• non-linear audiovisual media services (on-demand services) may face a fine reaching between 30 and 40 minimal wages (201,000 and 268,000 UAH or 5025-6700 EUR as of March 2023).

Importantly, contrary to many new norms introduced after the full-scale invasion, this prohibition will apply permanently, even after the possible ceasefire between Ukraine and Russia. If the content is contained not in films but in other programs, it may be covered by the provisions on the prohibition on propagating the Russian Nazi totalitarian regime, while the decommunization laws cover the element on the Soviet security services.  

When determining the sum of the fine, the regulator shall consider the technology applied, territorial coverage, and other relevant aspects that make the violation more threatening to public order. In case an audiovisual media service provider commits any second significant violation in a year, it will be subjected to a doubled fine, while 6 significant violations per year will lead the National Broadcasting Council (NBC) to apply to a court demanding the license revocation or registration cancellation.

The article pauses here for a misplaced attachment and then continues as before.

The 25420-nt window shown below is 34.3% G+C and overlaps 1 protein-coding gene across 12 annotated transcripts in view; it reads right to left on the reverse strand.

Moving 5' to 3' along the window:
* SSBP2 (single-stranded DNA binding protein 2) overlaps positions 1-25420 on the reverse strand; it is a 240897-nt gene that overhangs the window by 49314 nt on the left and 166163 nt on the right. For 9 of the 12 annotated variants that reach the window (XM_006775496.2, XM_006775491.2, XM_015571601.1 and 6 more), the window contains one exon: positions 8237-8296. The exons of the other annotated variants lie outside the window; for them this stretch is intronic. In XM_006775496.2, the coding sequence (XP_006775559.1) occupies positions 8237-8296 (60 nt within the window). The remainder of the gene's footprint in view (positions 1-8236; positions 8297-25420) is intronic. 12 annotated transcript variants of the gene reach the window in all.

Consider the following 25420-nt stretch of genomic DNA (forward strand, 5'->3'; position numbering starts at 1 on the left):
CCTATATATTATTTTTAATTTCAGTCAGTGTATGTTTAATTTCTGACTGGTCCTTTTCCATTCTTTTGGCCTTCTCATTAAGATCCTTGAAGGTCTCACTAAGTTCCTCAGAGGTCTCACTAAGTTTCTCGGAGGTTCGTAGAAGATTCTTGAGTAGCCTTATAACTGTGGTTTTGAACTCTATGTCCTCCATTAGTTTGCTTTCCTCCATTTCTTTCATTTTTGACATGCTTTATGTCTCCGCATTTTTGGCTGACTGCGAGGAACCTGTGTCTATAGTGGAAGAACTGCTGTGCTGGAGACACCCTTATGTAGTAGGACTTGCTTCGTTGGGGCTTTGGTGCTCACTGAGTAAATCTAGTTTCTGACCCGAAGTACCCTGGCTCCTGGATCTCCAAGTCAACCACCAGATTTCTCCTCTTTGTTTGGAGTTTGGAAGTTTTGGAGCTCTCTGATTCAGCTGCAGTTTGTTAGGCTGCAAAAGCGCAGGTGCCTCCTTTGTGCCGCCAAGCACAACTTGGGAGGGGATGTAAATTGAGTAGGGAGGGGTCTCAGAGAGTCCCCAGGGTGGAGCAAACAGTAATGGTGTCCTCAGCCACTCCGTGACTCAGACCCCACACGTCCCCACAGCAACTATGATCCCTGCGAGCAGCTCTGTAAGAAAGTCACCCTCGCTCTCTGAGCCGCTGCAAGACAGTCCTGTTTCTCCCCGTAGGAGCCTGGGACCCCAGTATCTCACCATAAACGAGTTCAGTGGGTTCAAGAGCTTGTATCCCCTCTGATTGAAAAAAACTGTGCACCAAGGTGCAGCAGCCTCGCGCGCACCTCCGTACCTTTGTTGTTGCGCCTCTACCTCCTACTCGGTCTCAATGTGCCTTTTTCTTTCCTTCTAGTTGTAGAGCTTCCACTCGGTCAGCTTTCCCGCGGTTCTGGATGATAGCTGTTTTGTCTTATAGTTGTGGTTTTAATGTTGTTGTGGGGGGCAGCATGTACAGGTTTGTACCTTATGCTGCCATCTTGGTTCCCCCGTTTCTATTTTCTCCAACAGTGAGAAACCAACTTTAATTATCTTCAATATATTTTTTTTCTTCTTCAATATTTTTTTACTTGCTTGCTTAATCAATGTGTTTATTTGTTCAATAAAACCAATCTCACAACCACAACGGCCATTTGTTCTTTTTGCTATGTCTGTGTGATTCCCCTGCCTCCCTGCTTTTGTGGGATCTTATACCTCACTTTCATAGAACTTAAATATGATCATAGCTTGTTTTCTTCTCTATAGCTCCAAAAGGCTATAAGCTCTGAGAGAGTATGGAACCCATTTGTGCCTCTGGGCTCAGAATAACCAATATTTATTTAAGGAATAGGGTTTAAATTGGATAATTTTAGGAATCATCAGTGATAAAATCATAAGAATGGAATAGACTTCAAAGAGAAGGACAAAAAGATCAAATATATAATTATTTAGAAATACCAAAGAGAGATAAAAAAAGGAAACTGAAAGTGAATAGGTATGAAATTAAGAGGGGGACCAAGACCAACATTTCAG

According to the answer of the State Agency of Ukraine on Cinematography, in total, 160 films were prohibited between 2015 and 2020 under the provision prohibiting films containing popularization and propaganda of the aggressor state. Particularly, in 2015 the Agency forbade 81 films; in 2016 – 50; in 2017 – 22; in 2018 – 5; in 2020 – 2. Films and TV series glorifying the Soviet and Russian law enforcement bodies and its armed forces were among the main themes streamed by those products. Some Ukrainian channels tried to undermine the restriction and changed the names of directors, operators, and actors. Eventually, Ukrainian channels tried to find new formats and produce their own products.